How much tax can you save when working from home?

July 6, 2020 BY


The chances are, you’ve recently transitioned from a daily commute into a busy office, to a work-from-home arrangement. However, one problem faced by those who are newly home-based is calculating the amount of tax they can save from this new arrangement.

If your main place of work is your home, the good news is that you will qualify for some additional tax claims. But, it’s important to realise that not everything is tax deductible. Here are the details about such claims, to ensure you pay the correct taxes.

Running Expenses

If it’s necessary to designate a room or space within your home as your new office or workplace, you may claim running expenses. You can claim for running expenses using three accepted tax methods when running a business, however, it’s best to seek business taxation advice from qualified tax professionals before making any deduction claims. The three methods are:

1. Shortcut

This method is the easiest of the three for calculating running expenses. The shortcut method allows you to claim 80 cents per hour worked for the expenses incurred, including electricity, internet access, tech consumables, shrinking office equipment value and even your cleaning bill.

To claim using the shortcut method, you need to keep sufficient records of your hours that required work at home due to COVID-19. These should be listed in your tax return in this way: ‘COVID hourly rate’. If you opt for this expense type, it’s important to note that you’re not allowed to make additional claims for any expenses already covered.

2. Fixed Rate

Using the fixed rate method, there are three main claim categories in which to list your work-from-home expenses. These are:

  • Claiming 52 cents for every hour of work – This applies to your cooling and heating costs, cost of electricity, as well as the decreasing value of home office or workplace furniture.
  • Claiming for work-related portions of certain expenses – This applies to things such as office stationery, computer or tech consumables, internet expenses and phone bills, among others.
  • Claiming for work-related portions of decline in equipment value – This applies to equipment such as your laptop or desktop computer, and other business machines used in your work.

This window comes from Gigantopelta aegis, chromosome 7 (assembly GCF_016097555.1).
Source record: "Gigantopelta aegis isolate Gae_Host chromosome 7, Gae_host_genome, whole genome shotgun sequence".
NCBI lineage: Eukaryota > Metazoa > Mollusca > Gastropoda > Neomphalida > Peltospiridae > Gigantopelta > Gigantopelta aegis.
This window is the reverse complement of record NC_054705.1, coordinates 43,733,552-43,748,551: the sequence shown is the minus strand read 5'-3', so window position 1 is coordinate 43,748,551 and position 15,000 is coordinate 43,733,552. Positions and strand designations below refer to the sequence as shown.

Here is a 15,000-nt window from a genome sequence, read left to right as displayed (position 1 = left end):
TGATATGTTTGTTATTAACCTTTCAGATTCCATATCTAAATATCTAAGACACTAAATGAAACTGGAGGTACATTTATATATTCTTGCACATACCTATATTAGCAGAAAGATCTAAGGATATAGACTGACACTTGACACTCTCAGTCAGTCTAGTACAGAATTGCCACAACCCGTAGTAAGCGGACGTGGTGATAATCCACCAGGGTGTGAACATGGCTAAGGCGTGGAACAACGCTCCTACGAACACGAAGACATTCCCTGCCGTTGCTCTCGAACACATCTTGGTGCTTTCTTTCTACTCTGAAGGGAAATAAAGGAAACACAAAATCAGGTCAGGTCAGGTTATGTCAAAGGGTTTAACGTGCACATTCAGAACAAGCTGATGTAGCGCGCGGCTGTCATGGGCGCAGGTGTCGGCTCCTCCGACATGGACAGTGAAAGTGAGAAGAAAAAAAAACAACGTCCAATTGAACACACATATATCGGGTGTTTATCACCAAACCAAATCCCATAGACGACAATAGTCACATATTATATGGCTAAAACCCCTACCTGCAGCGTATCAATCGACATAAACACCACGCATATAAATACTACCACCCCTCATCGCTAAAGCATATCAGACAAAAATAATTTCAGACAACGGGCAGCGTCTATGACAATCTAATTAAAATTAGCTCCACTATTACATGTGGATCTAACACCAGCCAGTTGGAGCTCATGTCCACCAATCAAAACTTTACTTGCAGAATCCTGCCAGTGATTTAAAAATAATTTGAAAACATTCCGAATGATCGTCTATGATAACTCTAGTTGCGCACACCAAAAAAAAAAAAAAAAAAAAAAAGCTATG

To apply the fixed rate style, it’s necessary to have an accurate record of the time spent working at home. This means using some kind of record-keeping tool such as a business diary or a timesheet, to cover a duration of four weeks. The idea is to demonstrate the usual work schedule that you are rendering services for as a home-based worker.

3. Actual Cost

Among the three methods, this one is perceived as the most precise. It’s also the most tedious as it requires you to provide proof of every work-from-home business expense. You can’t include any items that your employer has already paid for as part of your job.

To comply with this method, you must:

  • Present proof of actual hours worked
  • Ascertain the total electricity used to run your home office. If your workspace isn’t in a designated office, calculate this figure by checking the basic unit rate then multiplying that with your actual work hours per day.
  • Present proof of any work-related expenses incurred, including receipts for every expense you paid as part of your work-from-home job. This encompasses assets, consumables, repairs and even cleaning.

Occupation Expenses

Expenses under this category are those related to either renting your current home or outright ownership of the property. These expenses could be some or all of the following:

  • Rental costs
  • Interest on a mortgage
  • Land tax
  • Insurance protection for your property
  • Rates of the Council (if applicable)

Occupation expenses can’t generally be claimed on tax, unless they fall under the following two exceptions: your workspace at home can’t be used domestically, such as a work shed, or you have not been offered an alternative workspace, so working from home is your only option.

To calculate, use the following equation:

(Overall occupation expenses) x (percentage of the home office floor area used) x (percentage of the 12 months you spent working at home)

Capital Gains Tax Implications on use of Occupation Expenses

If you intend to sell your home eventually but currently use it as a primary workplace, you should inquire with a tax advisor about any potential Capital Gains Tax (CGT) implications. Put simply, when you use your property to generate income, either in part or full, then you’re unable to take full advantage of the CGT Main Residence Exemption for your official workspace at home. This then means that if you come to sell your home you will be required to pay CGT on the portion which you’ve used for your work.

Internet and Phone Expenses

It’s almost a given that working from home means using your internet and phone extensively. Thankfully, you may file a claim for your internet and phone usage, provided you do use them regularly for work. To claim, you’ll require records of your phone and internet access over four consecutive weeks. These four-week records will then be considered the basis for an entire year’s worth of internet and phone expenses.


Filing taxes can be stressful at the best of times, but with many people switching to a work-from-home arrangement, they’re more complicated than ever. Before submitting any deductions, ensure you have detailed records of any work-related expenses incurred and a detailed understanding of what you can claim.

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